William Li heads the Angiogenesis Foundation, a nonprofit that is re-conceptualizing global disease fighting.
Many of society’s most devastating diseases -- cancer, cardiovascular disease, diabetes and Alzheimer’s, to name a few -- share a common denominator: faulty angiogenesis, the body’s growth of new capillary blood vessels. Given excessive or insufficient blood vessel growth, serious health issues arise. While researching under Harvard surgeon Judah Folkman, who pioneered the study of angiogenesis, Li learned how angiogenesis-based medicine helps patients overcome numerous diseases by restoring the balance of blood-vessel growth.
Li co-founded the Angiogenesis Foundation in 1994. The foundation’s Project ENABLE -- a global system that integrates patients, medical experts and healthcare professionals -- democratizes the spread and implementation of knowledge about angiogenesis-based medicines, diet and lifestyle. Some 40,000 physicians have been educated on new treatments, ranging from cancer care to wound care, by the foundation’s faculty of medical experts, and they are bringing new, lifesaving and disease-preventing techniques to people around the world.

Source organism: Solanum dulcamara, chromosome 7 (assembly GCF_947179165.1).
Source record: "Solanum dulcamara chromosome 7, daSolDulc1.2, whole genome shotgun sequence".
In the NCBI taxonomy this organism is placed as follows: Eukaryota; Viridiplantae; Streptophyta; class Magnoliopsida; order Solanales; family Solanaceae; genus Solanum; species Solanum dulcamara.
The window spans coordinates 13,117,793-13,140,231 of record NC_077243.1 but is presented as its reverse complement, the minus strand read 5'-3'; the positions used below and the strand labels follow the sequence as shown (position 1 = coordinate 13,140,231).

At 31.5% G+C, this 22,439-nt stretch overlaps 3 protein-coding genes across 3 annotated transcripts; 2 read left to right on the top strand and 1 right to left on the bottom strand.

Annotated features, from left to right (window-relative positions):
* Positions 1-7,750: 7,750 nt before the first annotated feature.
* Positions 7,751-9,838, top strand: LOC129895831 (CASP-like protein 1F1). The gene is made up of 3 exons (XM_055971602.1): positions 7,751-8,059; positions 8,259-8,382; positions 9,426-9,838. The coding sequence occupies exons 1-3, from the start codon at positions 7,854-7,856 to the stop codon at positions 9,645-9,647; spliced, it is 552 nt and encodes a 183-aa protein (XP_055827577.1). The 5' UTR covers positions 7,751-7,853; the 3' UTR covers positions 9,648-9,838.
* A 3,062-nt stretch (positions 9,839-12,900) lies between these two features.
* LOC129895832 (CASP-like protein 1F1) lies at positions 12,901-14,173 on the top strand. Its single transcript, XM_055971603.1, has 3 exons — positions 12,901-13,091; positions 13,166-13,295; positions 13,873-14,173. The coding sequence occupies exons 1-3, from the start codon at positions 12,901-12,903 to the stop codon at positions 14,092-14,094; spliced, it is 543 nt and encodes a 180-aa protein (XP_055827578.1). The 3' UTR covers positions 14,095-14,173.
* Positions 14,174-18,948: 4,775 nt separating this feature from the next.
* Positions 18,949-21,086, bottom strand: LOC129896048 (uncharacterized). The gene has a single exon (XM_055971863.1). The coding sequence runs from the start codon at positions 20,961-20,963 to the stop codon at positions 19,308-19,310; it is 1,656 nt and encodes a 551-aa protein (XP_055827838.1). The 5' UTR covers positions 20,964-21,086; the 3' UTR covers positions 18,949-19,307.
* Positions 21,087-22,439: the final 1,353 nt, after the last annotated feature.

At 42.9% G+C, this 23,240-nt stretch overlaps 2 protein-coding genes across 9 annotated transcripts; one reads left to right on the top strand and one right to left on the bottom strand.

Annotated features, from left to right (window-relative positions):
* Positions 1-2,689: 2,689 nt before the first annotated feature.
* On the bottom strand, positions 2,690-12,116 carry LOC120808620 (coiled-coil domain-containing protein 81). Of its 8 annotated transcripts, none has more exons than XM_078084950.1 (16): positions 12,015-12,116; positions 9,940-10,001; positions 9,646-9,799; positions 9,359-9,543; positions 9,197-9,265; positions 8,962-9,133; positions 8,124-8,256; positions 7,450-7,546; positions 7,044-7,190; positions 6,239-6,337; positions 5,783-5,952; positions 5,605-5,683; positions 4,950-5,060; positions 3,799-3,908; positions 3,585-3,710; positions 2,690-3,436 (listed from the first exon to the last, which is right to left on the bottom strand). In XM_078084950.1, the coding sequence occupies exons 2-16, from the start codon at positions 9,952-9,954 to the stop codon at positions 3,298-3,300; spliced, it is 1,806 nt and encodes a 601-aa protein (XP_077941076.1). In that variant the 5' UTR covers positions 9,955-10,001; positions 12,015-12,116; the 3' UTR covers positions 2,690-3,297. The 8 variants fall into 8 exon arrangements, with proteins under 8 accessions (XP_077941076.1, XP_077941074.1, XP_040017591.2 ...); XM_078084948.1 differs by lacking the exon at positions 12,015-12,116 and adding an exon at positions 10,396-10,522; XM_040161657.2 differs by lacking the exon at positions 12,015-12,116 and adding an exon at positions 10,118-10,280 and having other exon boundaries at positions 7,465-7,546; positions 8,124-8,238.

“We’re treating cancer too late in the game, when it’s already established and, oftentimes, it’s already spread or metastasized.”
“The obvious thing is to think about what we could remove from our diet. But I took a completely opposite approach and began asking: What could we be adding to our diet that could boost the body’s defense system? In other words, can we eat to starve cancer?”